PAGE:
If you plan a battle, of course you need soldiers and weapons, and a battle plan, but that’s not all you need - you also need time, timing, and water. I’m Indy Neidell; welcome to the Great War. Last week the allies made small advances in the west, the Balkans, and Macedonia. There was a munitions strike in Britain, rival factions attempting to lead in post revolutionary Russia, political machinations from Austria-Hungary, and hundreds of civilian deaths at sea caused by German U-boats. On thing I didn’t mention last week that still continued was the Toplica Uprising. It ended, though, the 25th, with order restored by the Central Powers. Thousands of people, including many civilians, lost their lives. This was the only popular uprising during the war that happened in an occupied territory. It was pretty brutally crushed, and the Bulgarians actually set fire to whole villages. But though the uprising was put down, resistance wasn’t. And the Bulgarian policy had been harsh from the beginning, “...to a certain point it was based on the presumption that Serbia had been once and for all wiped out of the political map of Europe... Bulgaria intended to hold what it got, or... make these lands Bulgarian by any means possible.” And it is true that postwar many Bulgarian officers were charged with war crimes for their actions in this region. (Toplice uprising PDF) The “rebellion” also seemed over in Russia. On the 24th, the Russian armies declare their loyalty to the provisional government, and the next day Mikhail Alexeev became army commander in chief. Because of desertions and to try and fix supply issues, he announced that he would have to delay the May offensive he’d promised the Allies. On the 26th, German and Austrian authorities provided railway facilities for Vladimir Lenin to return to Russia from exile in Switzerland, knowing he will be a major force for civil unrest and getting Russia out of the war. You might think that with the situation in Russia, Germany would launch an immediate offensive on the Eastern Front to capitalize on chaos in the Russian army, but they were subtler. A direct attack could in theory provoke patriotism in the Russian troops; why not let them tear themselves apart internally instead? This was why they sent Lenin, the political agitator, hoping that he was the virus that would kill his host. Also, the spring thaws were preventing any major action in the east for the time being anyhow. On the 27th, the Petrograd Soviet, vying for control with the Provisional Government, called on all people to demand an end to the war. They issued their famous proclamation, “to the people of the whole world”, with passages like this, “We address ourselves to our brothers from the proletariat of the Austro-German coalition... from the first days of the war, the attempt was made to convince you that your weapons... protect European culture from Asiatic despotism... From now on, this excuse no longer applies; democratic Russia cannot be a threat to liberty and civilization... Cast off the yoke of your semi-despotic state order... refuse to be a tool of annexation and violence... we challenge you to the restoration and consolidation of international unity. Workers of the world, unite!” That same day, that same Soviet promised the Polish people complete independence. There was one big battle that was taking place in the field this week. General Sir Archibald Murray was in charge of the Egyptian Expeditionary Force, and though he’d lost a division to the demands of the Western Front, he still had four divisions in his Eastern Force under his field commander Lieutenant-General Sir Charles Dobell. He also had his desert column made up of the ANZAC and Imperial Mounted Divisions. They had been making pretty successful raids on Ottoman positions near the border, but the main attack was now on. The British figured it to be more a case of getting the Turks to turn up and cutting off their retreat than an actual battle, and this - as was par for the course with the British - was overly optimistic. The town of Gaza was the key to the coastal region and an advance to Palestine, but though the Turks were not really there in large numbers, they were well dug in on the hills and ridges around Gaza, and they also had thick hedges of cactus, which, as you may guess, were serious obstacles. What would eventually be known as the First Battle of Gaza kicked off March 26, 1917, with pretty ambitious British battle plans. The cavalry, under Sir Philip Chetwode, would make a sweep around the town to cut the enemy off, and then two divisions would make a frontal assault. Thing is, though this plan was ambitious, it worked, at least at first. The cavalry swept all the way around to the sea, encircling Gaza, and the infantry had advanced at night and hadn’t been noticed. But dense fog crept in and the guides weren’t up to snuff, so there was suddenly delay after delay, and by the time the 53rd Division attacked Ali Muntar hill, there was serious resistance. Still, they managed to capture their objectives and establish at least tentative contact with the cavalry, but by this time the day was almost over and they had not broken the enemy resistance. There were also reports of Turkish reinforcements marching in from the south. Peter Hart says, “The effective use of time is always important in warfare, but in Palestine it was particularly critical because unless they had secured water within a certain timeframe, the troops would have to be withdrawn”. Dobell first pulled back his cavalry, which was pretty exposed, but then came a period of total chaos and a collapse of command. Both sides actually thought they’d lost the battle, but the Turks had the water advantage and since Dobell’s water situation was growing grave he was forced to order the men to fall back. On March 27th his forces surrendered their gains. It was a British defeat. Murray, though, did not really write that up in his dispatches to Britain, tripling the Turkish casualties and writing an optimistic account that it was just a minor setback. The result of that - in conjunction with taking Baghdad two weeks ago - meant that Prime Minister Lloyd George saw a real opportunity for success in Palestine and urged swift action, with Jerusalem being the goal. A second attempt on Gaza was given the green light. Thing is, Murray had said previously that he needed five divisions to defend Egypt, but now he was going to invade Palestine with just four. It seems, to me at least, that just like in Mesopotamia leading up to the siege of Kut 15 months ago, hubris and optimism were taking the place of common sense. Murray began his preparations for another attack. And a side note here- soon, the war in the skies is going to heat up, and I want to mention something I haven’t had time to mention before. It’s something from the period that I found in The Story of the Great War, “Not only have aeroplanes, since the beginning of the war, become safer, but they have also become marvelously swifter and more powerful. As this is being written news comes from Washington that some recently imported very big and powerful Italian aeroplanes have made successfully a flight from Newport News to the federal capital - a distance of some 150 miles - at a rate of 135 miles per hour and carrying ten passengers. This is typical of the recent development in the science of flying.” That was actually faster than the land speed record of 124 MPH, set in Britain in 1914. Planes were now faster than cars. And the week ends, with a British defeat at Gaza, the ending of a rebellion in the Balkans, and a Russian government saying it will continue the war but the Germans sending Lenin to try and stop that from happening. Time and timing are important in war, but not just in battle; also in the endless conduct of the war. I haven’t read from Louis Barthas’ memoir “Poilu” in a while so I want to close with that today. He had been doing his time fighting since August 1914 and was still doing so, day after grim day. You can see that effect on his morale, and there is no doubt his feelings were shared by the masses of the warring men. “All this accursed month of March, the weather was terrible, bitterly cold, with fog, rain and snow squalls. But that didn’t stop the firefights or violent bombardments... to take and retake a few stretches of broken down trench line. It wasn’t that the possession of these trenches had any capital importance for one adversary or the other. It came from a sense of prestige, of conceit, or glory for the generals responsible, both French and German. The sufferings and deaths of hundreds and thousands of soldiers counted for little in relation to all that.” Amen. If you want to learn more about Louis Barthas and his diary, check out our bio episode about him right here. Our Patreon supporter of the week is Avi Greenbury - thank you for your support on Patreon, we could not do this show without you. Don’t forget to subscribe, see you next time.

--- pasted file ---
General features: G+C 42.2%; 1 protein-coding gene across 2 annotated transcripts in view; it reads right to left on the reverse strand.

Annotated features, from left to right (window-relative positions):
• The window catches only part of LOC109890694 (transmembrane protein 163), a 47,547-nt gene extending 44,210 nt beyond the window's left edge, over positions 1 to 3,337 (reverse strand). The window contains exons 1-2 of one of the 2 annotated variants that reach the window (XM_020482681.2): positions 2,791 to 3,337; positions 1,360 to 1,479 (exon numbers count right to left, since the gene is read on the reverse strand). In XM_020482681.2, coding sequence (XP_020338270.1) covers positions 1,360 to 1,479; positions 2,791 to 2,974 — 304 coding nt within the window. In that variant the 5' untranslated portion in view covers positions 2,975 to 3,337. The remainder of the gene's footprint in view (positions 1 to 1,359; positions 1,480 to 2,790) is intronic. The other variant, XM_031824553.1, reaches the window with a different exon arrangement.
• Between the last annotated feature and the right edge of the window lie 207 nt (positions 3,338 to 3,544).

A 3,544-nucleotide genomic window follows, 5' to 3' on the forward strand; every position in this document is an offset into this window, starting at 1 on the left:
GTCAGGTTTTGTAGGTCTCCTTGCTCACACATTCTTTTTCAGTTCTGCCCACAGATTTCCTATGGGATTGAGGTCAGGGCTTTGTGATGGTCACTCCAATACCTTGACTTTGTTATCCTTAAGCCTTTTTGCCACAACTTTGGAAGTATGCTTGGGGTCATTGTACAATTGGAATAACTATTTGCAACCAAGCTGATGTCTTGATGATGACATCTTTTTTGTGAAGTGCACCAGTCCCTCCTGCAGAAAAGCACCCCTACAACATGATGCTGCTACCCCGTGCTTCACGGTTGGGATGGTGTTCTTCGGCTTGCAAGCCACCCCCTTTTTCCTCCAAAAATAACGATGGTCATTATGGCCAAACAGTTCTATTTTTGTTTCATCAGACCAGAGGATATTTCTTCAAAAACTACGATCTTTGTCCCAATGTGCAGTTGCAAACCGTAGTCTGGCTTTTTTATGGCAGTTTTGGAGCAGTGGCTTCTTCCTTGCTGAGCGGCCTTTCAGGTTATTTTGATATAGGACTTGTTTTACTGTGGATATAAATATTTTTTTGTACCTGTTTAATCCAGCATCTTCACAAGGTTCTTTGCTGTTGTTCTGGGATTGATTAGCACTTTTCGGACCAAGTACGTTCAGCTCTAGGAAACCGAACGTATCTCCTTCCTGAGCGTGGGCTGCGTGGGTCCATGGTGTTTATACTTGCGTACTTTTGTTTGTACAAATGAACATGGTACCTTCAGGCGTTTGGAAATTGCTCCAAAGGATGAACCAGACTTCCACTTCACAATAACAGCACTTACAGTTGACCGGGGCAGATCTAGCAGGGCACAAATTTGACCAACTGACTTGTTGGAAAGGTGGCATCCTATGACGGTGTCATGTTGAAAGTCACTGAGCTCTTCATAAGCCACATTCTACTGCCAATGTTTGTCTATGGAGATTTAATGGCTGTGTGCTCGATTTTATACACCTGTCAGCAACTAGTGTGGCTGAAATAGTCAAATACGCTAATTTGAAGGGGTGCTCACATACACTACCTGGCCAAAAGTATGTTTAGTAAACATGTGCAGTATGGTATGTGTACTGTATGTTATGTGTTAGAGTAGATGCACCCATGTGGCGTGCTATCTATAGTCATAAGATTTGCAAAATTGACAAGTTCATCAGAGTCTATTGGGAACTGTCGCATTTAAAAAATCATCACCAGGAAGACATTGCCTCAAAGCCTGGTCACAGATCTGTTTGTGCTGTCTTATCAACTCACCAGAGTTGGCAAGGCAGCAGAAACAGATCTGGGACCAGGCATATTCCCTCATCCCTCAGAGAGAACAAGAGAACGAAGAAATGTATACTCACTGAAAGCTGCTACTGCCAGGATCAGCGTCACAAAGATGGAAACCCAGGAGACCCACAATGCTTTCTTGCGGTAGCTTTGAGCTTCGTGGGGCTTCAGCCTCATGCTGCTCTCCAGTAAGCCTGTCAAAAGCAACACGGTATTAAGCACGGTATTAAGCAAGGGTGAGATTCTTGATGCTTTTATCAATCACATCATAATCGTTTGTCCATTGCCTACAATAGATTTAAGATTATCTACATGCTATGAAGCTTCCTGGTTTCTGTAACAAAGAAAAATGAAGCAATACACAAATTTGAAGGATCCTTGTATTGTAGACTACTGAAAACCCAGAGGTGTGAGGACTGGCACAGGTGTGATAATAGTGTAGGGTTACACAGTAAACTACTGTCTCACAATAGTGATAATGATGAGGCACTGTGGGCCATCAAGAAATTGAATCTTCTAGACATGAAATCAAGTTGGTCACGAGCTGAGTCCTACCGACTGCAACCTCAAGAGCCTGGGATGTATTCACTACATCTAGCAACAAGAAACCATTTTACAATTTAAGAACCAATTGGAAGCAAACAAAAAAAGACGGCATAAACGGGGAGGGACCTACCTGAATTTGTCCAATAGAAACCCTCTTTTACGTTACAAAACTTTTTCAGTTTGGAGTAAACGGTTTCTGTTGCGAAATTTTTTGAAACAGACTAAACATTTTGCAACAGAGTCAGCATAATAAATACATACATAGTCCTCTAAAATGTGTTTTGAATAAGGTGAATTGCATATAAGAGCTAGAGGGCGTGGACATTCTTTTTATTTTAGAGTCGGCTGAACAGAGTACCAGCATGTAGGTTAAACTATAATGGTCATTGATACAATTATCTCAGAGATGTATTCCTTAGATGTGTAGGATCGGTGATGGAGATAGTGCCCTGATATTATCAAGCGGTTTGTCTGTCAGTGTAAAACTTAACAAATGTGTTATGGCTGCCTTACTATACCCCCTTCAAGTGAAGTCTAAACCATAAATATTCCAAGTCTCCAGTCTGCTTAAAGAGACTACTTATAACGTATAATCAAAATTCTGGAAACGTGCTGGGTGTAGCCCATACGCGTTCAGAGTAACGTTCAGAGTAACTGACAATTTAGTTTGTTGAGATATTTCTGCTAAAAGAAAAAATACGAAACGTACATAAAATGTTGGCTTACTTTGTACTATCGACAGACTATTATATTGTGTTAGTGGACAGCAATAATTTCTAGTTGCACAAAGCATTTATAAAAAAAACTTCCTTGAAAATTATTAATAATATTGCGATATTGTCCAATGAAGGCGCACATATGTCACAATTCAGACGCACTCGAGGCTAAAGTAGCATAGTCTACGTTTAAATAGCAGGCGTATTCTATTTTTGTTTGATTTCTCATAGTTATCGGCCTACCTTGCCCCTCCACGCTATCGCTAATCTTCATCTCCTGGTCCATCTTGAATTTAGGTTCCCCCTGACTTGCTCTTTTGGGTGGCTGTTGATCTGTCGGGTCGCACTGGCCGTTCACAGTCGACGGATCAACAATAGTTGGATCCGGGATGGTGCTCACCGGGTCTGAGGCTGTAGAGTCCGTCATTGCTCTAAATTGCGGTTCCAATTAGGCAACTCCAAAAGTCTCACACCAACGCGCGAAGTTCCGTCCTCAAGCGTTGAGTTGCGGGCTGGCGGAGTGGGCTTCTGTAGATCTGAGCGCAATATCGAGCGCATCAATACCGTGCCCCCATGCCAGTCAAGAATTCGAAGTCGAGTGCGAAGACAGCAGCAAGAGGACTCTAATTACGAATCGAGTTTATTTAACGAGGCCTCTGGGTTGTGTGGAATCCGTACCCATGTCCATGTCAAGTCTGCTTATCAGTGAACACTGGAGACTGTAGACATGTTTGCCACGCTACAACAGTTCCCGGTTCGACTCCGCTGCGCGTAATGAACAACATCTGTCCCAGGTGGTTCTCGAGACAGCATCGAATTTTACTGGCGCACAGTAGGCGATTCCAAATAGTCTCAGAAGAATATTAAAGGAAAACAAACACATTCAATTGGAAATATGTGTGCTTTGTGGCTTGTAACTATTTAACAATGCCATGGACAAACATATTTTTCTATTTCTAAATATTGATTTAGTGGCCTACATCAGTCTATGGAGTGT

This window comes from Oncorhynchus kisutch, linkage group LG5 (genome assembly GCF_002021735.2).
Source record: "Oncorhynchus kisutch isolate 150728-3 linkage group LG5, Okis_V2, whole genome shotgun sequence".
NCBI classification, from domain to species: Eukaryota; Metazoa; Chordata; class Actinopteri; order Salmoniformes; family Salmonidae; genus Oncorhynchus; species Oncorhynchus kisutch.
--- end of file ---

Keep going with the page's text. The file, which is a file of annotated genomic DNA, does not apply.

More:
Contents